Sally’s story: “Something which for nearly two years defined and disabled me is now a chapter of my past”

I knew I was in trouble when, a year after my initial lower back injury, I was still attending physiotherapy and getting no lasting relief from my pain nor any closer to a diagnosis. The injury had developed over a period of months of practicing advanced Pilates moves in my home, and had flared up one day after an intense session of these exercises and other gym classes. These exercises had been recommended by a past physiotherapist to build core stability and prevent a minor lower back strain from recurring. This time, the physiotherapist told me that I had ʻjammedʼ my left sacroiliac joint doing the Pilates moves with incorrect technique. The pain however had now moved away from its original site to the top of my left buttock and had taken on a tingly, tight and extremely uncomfortable quality. For months I diligently attended physiotherapy appointments in an attempt to find relief from my pain. I followed every instruction and treatment recommended including Pilates-based exercises targeting weakness in the area of pain, massage, ultrasound, acupuncture and stretching. New pains developed which actually started during some prescribed exercises which, according to the physiotherapist, I had done ʻtoo many ofʼ or at ʻtoo high an intensity. As I sat in the waiting room week after week I would watch other patients come and go as they were diagnosed and treated. This was the path that was intuitively ʻnormalʼ to me: you play sport and exercise, you push yourself a little too hard or are unlucky and are injured, you seek professional treatment, you recover. The fact that I was a year in without a diagnosis and with worsening pain said to me that my condition was ʻabnormalʼ. For someone who is easily worried, this was profoundly troubling. Along with physiotherapy I pursued other conventional treatments – chiropractic, acupuncture, steroid injections, all to no avail. I underwent x-rays, MRIs and CTs, all of which were inconclusive. If there was nothing ʻwrongʼ with me, why was I in so much pain and for so much of the time? The pain was emotionally and physically draining and interfered with my work, study and sleep. [I have addressed this in more detail two paragraphs below].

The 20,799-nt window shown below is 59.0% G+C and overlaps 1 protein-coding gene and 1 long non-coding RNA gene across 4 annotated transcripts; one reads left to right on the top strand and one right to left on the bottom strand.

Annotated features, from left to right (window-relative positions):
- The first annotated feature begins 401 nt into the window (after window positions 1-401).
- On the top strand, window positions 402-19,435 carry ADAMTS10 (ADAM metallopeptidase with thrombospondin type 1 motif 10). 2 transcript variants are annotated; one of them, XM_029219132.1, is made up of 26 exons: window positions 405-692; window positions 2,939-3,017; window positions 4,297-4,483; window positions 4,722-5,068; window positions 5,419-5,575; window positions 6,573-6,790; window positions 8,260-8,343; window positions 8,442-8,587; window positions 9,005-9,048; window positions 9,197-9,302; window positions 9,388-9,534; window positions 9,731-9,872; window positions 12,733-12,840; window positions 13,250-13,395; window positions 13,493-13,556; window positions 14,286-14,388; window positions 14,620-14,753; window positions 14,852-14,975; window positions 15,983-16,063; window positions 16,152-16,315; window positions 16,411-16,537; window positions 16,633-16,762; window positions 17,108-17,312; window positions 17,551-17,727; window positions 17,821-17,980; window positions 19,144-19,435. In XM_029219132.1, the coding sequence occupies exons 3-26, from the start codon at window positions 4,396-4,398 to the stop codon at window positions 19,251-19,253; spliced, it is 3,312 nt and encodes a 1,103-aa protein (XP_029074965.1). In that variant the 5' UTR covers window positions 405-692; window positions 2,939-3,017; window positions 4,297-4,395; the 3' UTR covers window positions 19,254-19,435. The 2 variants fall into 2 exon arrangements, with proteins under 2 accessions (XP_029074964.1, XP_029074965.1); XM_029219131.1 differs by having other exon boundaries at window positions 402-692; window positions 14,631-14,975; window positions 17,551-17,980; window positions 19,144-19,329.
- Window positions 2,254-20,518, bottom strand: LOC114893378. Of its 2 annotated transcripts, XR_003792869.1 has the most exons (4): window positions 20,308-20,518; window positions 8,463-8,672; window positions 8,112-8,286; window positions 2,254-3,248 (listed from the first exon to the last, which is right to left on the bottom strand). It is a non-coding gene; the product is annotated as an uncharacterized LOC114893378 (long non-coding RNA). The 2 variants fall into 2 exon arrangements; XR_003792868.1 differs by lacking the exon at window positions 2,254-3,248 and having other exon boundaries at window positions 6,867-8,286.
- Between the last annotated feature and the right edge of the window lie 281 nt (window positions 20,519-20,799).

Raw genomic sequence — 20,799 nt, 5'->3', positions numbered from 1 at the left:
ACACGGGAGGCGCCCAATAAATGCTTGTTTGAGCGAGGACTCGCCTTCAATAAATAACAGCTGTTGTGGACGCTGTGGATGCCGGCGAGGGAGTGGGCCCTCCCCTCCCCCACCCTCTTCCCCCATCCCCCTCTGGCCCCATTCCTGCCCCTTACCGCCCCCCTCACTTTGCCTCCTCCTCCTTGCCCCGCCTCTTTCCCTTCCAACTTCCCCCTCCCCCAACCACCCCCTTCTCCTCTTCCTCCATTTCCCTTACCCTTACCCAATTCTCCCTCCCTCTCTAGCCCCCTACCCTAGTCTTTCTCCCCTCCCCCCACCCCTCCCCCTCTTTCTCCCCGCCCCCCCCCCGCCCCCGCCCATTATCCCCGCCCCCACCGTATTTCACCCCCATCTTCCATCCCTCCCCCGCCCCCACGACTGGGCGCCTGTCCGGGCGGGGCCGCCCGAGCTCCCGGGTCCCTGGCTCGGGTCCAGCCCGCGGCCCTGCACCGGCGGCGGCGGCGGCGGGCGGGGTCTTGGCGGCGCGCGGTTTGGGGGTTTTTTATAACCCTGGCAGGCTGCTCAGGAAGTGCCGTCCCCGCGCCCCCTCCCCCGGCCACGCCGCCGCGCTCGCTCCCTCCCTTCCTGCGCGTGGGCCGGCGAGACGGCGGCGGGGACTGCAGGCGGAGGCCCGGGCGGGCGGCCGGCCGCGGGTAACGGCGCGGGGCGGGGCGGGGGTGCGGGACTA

Every so often I would hear or read about the concept of ʻchronic painʼ and would dismiss it quickly on the grounds that it was irrelevant to my situation. No physician or physical therapy specialist had diagnosed me with chronic pain nor had they categorically ruled out a structural or musculoskeletal problem as the root of my pain. Besides, I was young, healthy, and prior to very recently, fit and active – not exactly your prime candidate for ʻchronic painʼ. What was chronic pain anyway? The term ʻchronicʼ was in itself disturbing and ominous, and an internet search revealed enough sinister ʻfactsʼ and stories to send even the most calm and rational mind into a state of distress. I was determined to keep searching for a diagnosis, for relief, for reassurance. The longer I went without these, the more fearful of never recovering I became. The number of pain killers and sleeping tablets I needed to get relief was increasing as my body seemed to adjust to their effects and as I became more anxious about my condition. My mental focus on the pain was growing and had become a near obsession. I stopped exercising altogether out of fear of further harming myself. I reduced my work and study load as I felt that I was unable to perform at normal levels. My mind was constantly distracted by the pain to the point where the most simple of mental tasks was challenging. It was also clear that the more I concentrated on study and work the worse the pain would become. I withdrew considerably from my social circles feeling that I was no longer the person that my friends knew and loved. It was so hard to be my usual upbeat and effervescent self whilst in so much discomfort. Contributing to my sense of despair was a lack of understanding from those around me – friends, family and workmates. By this I donʼt mean a lack of sympathy, rather, their difficulty in coming to terms with what was happening to me and why I was experiencing this level of suffering (especially being so young). Though well-intentioned, they were confused, and I felt isolated from my traditional support networks. My beliefs about my pain and its cause were confused and often pessimistic. Based on information I had picked up about my ʻbackʼsʼ anatomy from practitioners and personal research I generated a number of my own hypotheses. And without certainty from the medical profession my mind ran wild with speculation. An ʻunstableʼ pelvis, spasming or torn buttock muscles and a jammed Sacroiliac joint were just a few of the possibilities I had been given. Again my typically anxious mind was no help, always jumping to the worst case scenario and fixating on whatever that may be. On the other hand, I always maintained hope that I would find answers and eventually get better. Having exhausted all apparent treatment avenues to the cost of thousands of dollars I travelled across the country to consult a Specialist Musculoskeletal Physiotherapist who specialised in the diagnosis and management of chronic pain disorders at Bodylogic Physiotherapy. If anybody could get me ʻpain-freeʼ, I thought, it was him. He confirmed that I had no structural problem and I was diagnosed with a centrally mediated myofascial pain disorder (chronic pain). I believe the specialistʼs diagnosis was based on the absence of pathology in diagnostic tests and his observations of my behaviour and responses to my pain. He identified my inability to relax, fear-avoidance behaviour and hyper-focus on the pain as major contributors to the cycle of pain and trauma I was experiencing. The chronic pain diagnosis came as a blow. Contrary to my wishes and deeply held beliefs, the goal, I was told, was not to become ʻpain freeʼ. There are no known cures for chronic pain and so any further searches for a silver bullet to eliminate my pain would be futile. What I needed to do was learn to live with the pain. At first I found this insensitive and condescending: how could I possibly learn to live with something that was making living impossible? With a definitive diagnosis finally in my possession, when I returned home, I felt I had no choice but to accept the judgementand follow his treatment plan. As difficult as the ʻchronic painʼ iagnosis was to come to terms with, it was the most compelling explanation of my condition I had been offered to that point, and with no other treatment options left to pursue there really was nothing to lose. The treatment plan was based on best practice principles around the management of chronic back pain conditions. It involved therapy with a cognitive behavioural therapist and/or meditation teacher with the goal of learning new responses to the pain and developing strategies to circumvent the pain-anxiety cycle that had become so engrained. I was advised to resume exercise (mainly walking and swimming) on a regular basis (which up to know I had avoided out of fear of further harming myself), and to begin a low dose of Endep (a drug which aids sleep and dulls the sensation of pain). The low-dose Endep provided almost immediate relief, and returning to exercise (swimming, salsa and walking) was not only good for my physical strength and flexibility but also for regaining the confidence to move. Through cognitive behavioural therapy I learnt that the pain that was always with me was not a sign of damage or harm, but a response that hadbecome conditioned or learnt over time. My difficulty relaxing and constant negative thoughts about my pain were actually fuelling the sensation of pain and reinforcing the pain messages from the brain to the site of pain. Mindfulness meditation was a key tool in addressing these unhelpful behaviours and thought patterns. Practicing mindfulness has been the most challenging of my management strategies, however I believe it offers the most rewards. I am immensely happy to report that two and a half years on I am completely in control of my chronic pain condition. Importantly, I am not without pain. Instead, the sensation of and trauma around the pain has diminished dramatically and it no longer interferes with any aspect of my life. I just received a first class Honours and the University Medal, the culmination of the most challenging and rewarding years of my life. In 2008 I had an incredible time backpacking around Eastern Europe and the UK and I am about to embark on another trip to the USA and Central America. I have returned to my much loved dance aerobics three times a week,and feel that I am physically able to do anything I wish to. My overall mood and outlook on life is very positive and I brim with anticipation of all the new and enriching experiences that lie ahead. When people ask me “how is your back?” it takes me a moment to register what they are referring to. Something which for nearly two years defined and disabled me is now a chapter of my past.